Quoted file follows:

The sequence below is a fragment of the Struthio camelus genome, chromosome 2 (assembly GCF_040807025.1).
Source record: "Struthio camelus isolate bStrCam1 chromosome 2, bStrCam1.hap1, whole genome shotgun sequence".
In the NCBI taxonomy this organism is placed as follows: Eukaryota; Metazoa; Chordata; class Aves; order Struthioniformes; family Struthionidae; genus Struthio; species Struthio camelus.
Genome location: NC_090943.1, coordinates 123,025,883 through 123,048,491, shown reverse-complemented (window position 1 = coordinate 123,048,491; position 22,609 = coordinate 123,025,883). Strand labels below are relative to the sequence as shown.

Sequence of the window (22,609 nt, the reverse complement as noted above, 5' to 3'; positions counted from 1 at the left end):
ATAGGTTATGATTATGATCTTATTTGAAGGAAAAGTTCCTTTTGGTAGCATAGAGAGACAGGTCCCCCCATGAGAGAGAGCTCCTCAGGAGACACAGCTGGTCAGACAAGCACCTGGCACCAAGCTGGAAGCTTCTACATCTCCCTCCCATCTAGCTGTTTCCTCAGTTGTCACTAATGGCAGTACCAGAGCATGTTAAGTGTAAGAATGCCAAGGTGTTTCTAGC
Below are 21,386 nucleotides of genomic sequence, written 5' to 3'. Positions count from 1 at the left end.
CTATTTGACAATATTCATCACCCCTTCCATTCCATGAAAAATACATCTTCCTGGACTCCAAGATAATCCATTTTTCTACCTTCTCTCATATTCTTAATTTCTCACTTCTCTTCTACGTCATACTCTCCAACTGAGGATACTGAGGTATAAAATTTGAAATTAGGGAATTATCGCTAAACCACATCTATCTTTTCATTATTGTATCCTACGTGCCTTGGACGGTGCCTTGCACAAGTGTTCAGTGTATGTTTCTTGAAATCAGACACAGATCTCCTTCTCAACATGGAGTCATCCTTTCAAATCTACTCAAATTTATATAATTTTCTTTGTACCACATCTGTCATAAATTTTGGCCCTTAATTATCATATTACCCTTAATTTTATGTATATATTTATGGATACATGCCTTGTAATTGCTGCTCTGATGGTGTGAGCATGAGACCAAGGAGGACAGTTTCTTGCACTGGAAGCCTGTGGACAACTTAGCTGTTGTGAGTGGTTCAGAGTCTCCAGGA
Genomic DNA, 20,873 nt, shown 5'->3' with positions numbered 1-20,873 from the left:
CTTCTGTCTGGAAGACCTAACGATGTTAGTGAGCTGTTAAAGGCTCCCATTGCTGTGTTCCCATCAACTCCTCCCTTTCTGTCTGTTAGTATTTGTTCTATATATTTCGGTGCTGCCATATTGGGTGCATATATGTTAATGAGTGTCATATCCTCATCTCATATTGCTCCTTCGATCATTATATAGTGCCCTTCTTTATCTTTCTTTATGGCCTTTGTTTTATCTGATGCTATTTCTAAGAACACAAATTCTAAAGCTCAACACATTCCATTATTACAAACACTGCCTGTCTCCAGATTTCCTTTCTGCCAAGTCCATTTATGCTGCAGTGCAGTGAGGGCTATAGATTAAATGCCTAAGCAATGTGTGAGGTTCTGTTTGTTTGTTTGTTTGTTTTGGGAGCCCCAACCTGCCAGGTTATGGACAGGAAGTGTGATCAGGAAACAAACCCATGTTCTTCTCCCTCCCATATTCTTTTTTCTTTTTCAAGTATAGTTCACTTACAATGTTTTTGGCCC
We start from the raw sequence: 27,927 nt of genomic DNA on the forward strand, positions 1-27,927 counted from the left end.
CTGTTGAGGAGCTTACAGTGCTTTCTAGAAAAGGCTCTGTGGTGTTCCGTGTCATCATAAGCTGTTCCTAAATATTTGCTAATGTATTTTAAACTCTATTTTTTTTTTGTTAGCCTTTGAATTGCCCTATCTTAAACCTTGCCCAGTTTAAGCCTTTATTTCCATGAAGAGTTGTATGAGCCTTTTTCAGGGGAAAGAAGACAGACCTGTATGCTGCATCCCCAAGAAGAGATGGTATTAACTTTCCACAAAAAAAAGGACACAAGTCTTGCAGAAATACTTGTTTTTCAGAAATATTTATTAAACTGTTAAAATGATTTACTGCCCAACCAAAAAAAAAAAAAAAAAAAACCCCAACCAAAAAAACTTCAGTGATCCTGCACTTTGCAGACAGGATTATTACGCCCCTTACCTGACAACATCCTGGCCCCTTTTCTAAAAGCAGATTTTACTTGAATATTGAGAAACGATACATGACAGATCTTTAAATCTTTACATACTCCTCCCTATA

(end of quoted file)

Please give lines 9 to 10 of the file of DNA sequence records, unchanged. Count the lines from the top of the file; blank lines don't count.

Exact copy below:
Genomic DNA, 20,873 nt, shown 5'->3' with positions numbered 1-20,873 from the left:
CTTCTGTCTGGAAGACCTAACGATGTTAGTGAGCTGTTAAAGGCTCCCATTGCTGTGTTCCCATCAACTCCTCCCTTTCTGTCTGTTAGTATTTGTTCTATATATTTCGGTGCTGCCATATTGGGTGCATATATGTTAATGAGTGTCATATCCTCATCTCATATTGCTCCTTCGATCATTATATAGTGCCCTTCTTTATCTTTCTTTATGGCCTTTGTTTTATCTGATGCTATTTCTAAGAACACAAATTCTAAAGCTCAACACATTCCATTATTACAAACACTGCCTGTCTCCAGATTTCCTTTCTGCCAAGTCCATTTATGCTGCAGTGCAGTGAGGGCTATAGATTAAATGCCTAAGCAATGTGTGAGGTTCTGTTTGTTTGTTTGTTTGTTTTGGGAGCCCCAACCTGCCAGGTTATGGACAGGAAGTGTGATCAGGAAACAAACCCATGTTCTTCTCCCTCCCATATTCTTTTTTCTTTTTCAAGTATAGTTCACTTACAATGTTTTTGGCCC